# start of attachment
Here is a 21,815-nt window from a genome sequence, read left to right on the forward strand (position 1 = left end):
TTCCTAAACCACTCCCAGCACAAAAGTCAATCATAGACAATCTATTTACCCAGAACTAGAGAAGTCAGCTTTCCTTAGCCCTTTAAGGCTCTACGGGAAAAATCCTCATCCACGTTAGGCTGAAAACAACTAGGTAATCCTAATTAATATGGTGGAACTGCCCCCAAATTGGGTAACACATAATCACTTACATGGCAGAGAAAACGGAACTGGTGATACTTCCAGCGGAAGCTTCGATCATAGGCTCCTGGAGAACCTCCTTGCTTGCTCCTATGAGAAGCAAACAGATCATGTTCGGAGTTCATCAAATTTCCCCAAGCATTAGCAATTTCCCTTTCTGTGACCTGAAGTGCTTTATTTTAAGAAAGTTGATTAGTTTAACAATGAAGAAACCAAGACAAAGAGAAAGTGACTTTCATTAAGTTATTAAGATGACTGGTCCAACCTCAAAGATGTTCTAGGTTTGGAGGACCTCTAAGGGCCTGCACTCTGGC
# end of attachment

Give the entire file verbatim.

Here is a 21,815-nt window from a genome sequence, read left to right on the forward strand (position 1 = left end):
TTCCTAAACCACTCCCAGCACAAAAGTCAATCATAGACAATCTATTTACCCAGAACTAGAGAAGTCAGCTTTCCTTAGCCCTTTAAGGCTCTACGGGAAAAATCCTCATCCACGTTAGGCTGAAAACAACTAGGTAATCCTAATTAATATGGTGGAACTGCCCCCAAATTGGGTAACACATAATCACTTACATGGCAGAGAAAACGGAACTGGTGATACTTCCAGCGGAAGCTTCGATCATAGGCTCCTGGAGAACCTCCTTGCTTGCTCCTATGAGAAGCAAACAGATCATGTTCGGAGTTCATCAAATTTCCCCAAGCATTAGCAATTTCCCTTTCTGTGACCTGAAGTGCTTTATTTTAAGAAAGTTGATTAGTTTAACAATGAAGAAACCAAGACAAAGAGAAAGTGACTTTCATTAAGTTATTAAGATGACTGGTCCAACCTCAAAGATGTTCTAGGTTTGGAGGACCTCTAAGGGCCTGCACTCTGGC